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Egypt's Muslim Brotherhood and Morsi have their backs to the wall

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Nariman El-Mofty/AP

(Read caption) A military helicopter flies over the presidential palace as opponents of Egypt's Islamist President Mohamed Morsi protest in Cairo, Wednesday, July 3.

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It's been about an hour since the Egyptian military's deadline for President Mohamed Morsi to calm the situation came and went and no word yet from the generals. Meanwhile, there are reports of troops moving in the streets, wild (and unsubstantiated) rumors of arrests of senior Muslim Brotherhood members, and jubilant, full-throated crowds in Tahrir Square and around the country demanding Morsi resign.

Morsi delivered a defiant national address last night in which he repeatedly insisted that only he had the democratic legitimacy to rule Egypt and offered not even a crumb of concession to his opponents – whose numbers on the streets now match, if not surpass, the crowds that led the military to abandon Hosni Mubarak in 2011.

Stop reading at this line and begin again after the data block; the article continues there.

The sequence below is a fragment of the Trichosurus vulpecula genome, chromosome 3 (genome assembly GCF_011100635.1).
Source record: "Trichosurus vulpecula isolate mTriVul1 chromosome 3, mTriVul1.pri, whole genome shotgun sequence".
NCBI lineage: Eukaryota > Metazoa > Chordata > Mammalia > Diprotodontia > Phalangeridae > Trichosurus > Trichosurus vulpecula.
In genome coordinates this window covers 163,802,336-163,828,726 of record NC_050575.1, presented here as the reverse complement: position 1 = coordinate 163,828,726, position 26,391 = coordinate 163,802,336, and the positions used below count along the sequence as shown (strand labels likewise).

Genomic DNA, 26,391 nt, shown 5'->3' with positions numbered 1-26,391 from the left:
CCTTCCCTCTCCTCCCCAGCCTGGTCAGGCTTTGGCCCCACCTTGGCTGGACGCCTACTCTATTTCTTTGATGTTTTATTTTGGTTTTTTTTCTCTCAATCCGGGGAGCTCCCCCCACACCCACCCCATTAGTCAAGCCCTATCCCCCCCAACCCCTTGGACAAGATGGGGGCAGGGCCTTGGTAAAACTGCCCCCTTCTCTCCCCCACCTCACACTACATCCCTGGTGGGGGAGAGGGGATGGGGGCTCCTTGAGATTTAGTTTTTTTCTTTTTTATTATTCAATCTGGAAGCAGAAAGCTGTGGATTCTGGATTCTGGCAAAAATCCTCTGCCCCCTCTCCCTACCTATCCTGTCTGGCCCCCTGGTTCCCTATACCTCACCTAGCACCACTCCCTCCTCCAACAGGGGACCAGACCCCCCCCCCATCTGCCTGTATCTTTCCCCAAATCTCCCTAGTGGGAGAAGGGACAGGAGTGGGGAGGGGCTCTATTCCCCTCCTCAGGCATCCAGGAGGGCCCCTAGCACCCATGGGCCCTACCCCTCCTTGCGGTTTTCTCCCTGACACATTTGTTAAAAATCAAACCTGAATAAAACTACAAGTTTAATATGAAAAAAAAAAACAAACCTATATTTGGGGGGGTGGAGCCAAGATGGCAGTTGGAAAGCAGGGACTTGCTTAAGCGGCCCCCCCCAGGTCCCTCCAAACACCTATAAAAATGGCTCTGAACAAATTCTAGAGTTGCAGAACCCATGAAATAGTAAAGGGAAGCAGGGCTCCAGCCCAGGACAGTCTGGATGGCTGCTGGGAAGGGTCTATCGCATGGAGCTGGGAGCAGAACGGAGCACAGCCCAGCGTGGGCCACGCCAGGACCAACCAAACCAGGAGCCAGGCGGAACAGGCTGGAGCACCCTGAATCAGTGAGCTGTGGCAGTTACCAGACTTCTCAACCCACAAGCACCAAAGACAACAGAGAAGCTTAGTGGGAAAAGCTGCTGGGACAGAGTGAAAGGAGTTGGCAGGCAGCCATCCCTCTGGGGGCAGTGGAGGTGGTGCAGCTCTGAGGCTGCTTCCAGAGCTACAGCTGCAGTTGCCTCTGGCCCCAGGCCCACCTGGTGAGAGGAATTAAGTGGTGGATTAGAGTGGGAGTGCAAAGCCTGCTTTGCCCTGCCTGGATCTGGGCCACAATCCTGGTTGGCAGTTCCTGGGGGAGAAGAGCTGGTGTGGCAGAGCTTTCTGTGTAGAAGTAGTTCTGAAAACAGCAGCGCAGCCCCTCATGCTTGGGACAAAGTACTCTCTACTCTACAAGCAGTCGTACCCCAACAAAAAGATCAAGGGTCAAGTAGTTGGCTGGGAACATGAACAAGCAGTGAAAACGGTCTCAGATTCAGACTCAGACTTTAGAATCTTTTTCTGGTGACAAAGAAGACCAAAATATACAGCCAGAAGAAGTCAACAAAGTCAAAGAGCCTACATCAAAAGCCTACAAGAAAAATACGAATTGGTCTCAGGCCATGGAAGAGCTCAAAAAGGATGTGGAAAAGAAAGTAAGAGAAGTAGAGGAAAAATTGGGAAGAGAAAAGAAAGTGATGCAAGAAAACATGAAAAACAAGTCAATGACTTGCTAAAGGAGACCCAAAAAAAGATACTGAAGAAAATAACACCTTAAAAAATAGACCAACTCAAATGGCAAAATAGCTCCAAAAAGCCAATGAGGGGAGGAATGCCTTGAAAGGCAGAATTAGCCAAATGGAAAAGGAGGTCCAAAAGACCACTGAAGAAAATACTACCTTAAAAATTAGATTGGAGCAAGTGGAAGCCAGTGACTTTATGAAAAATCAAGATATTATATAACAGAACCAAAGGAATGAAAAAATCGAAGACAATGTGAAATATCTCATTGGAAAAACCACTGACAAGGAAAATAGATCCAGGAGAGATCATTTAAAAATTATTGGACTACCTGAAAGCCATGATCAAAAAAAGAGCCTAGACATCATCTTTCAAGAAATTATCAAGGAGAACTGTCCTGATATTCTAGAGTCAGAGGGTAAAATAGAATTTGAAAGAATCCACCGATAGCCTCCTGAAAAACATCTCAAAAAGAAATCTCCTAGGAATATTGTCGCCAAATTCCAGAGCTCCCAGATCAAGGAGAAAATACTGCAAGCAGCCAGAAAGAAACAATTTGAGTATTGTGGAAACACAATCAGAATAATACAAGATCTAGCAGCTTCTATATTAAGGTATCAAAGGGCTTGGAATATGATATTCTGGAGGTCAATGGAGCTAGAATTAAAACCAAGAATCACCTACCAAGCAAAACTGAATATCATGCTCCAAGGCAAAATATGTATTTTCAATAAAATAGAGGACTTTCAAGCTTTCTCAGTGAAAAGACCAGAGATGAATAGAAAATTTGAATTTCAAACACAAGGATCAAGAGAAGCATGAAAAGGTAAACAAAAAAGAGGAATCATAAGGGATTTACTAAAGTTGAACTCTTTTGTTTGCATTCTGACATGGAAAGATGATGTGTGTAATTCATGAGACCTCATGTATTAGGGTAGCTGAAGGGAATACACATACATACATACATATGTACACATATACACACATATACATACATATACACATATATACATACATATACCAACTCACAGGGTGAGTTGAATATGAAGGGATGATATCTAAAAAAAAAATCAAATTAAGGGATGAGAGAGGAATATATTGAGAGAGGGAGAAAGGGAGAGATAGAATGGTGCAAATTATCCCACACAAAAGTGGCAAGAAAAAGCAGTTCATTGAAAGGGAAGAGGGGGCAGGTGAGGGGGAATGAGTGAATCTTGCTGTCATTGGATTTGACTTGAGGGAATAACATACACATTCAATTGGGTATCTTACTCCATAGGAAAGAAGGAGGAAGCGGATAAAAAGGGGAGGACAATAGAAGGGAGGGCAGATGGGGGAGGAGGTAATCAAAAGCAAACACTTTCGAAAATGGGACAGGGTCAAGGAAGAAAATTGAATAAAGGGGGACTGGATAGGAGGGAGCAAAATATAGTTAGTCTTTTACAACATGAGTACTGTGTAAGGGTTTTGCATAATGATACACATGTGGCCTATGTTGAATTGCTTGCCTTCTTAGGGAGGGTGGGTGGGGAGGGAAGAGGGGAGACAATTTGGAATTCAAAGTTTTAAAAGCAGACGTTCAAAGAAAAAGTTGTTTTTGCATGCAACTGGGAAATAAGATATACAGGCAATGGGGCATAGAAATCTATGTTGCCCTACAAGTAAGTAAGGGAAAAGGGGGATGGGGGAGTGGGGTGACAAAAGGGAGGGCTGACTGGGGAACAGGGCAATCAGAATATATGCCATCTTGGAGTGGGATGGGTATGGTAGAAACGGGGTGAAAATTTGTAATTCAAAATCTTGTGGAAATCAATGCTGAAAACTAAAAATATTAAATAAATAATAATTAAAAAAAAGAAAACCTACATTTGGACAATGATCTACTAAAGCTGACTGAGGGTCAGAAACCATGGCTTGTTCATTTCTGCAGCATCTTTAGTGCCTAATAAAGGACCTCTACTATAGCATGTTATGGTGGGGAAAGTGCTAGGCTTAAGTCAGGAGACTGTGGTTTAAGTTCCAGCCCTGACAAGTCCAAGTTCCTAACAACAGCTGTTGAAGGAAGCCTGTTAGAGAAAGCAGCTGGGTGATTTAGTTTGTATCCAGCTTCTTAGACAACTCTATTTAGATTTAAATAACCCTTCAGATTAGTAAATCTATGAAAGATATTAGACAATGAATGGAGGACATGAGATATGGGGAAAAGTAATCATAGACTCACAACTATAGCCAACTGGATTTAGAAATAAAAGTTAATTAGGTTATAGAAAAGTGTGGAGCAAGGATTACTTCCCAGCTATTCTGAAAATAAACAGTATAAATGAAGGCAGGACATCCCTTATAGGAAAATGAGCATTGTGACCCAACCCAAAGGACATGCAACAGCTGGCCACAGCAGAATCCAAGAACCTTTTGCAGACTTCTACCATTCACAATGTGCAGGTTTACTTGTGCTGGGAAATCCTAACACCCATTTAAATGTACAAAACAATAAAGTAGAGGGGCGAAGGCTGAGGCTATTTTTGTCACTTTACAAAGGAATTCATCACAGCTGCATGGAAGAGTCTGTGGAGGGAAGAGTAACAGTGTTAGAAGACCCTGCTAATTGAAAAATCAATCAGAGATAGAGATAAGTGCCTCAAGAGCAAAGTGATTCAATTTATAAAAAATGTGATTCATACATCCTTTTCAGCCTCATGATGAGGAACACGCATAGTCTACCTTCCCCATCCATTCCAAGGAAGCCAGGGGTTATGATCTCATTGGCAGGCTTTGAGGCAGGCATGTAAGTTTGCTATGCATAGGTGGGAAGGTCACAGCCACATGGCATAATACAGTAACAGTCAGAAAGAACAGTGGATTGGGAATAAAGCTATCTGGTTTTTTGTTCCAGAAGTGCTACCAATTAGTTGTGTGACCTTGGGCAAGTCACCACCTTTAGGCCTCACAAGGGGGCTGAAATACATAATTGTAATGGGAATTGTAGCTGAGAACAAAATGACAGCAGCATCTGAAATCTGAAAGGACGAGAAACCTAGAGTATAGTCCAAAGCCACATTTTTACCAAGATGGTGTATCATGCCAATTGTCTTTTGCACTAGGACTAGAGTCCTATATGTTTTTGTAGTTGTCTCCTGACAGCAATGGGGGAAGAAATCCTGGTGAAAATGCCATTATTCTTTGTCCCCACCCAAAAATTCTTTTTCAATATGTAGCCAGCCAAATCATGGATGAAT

But while Mr. Mubarak's power base largely lay in the support of the Supreme Council of the Armed Forces (SCAF) and the bureaucracy he controlled, the Brotherhood remains the oldest and largest grassroots organization in Egypt. The movement's cadres delivered the presidency to Morsi, and he still has millions of stalwarts behind him.

Today, officials around Morsi and the Brotherhood appear to be gambling that they can face down the military with their own street power and by appealing to the democratic victory of an election held about a year ago. They keep referring to a military coup and hinting at the possibility of horrible bloodshed if events continue to unfold as they are. But any hopes that foreign powers like the US will line up to support them in response to this framing are fading fast.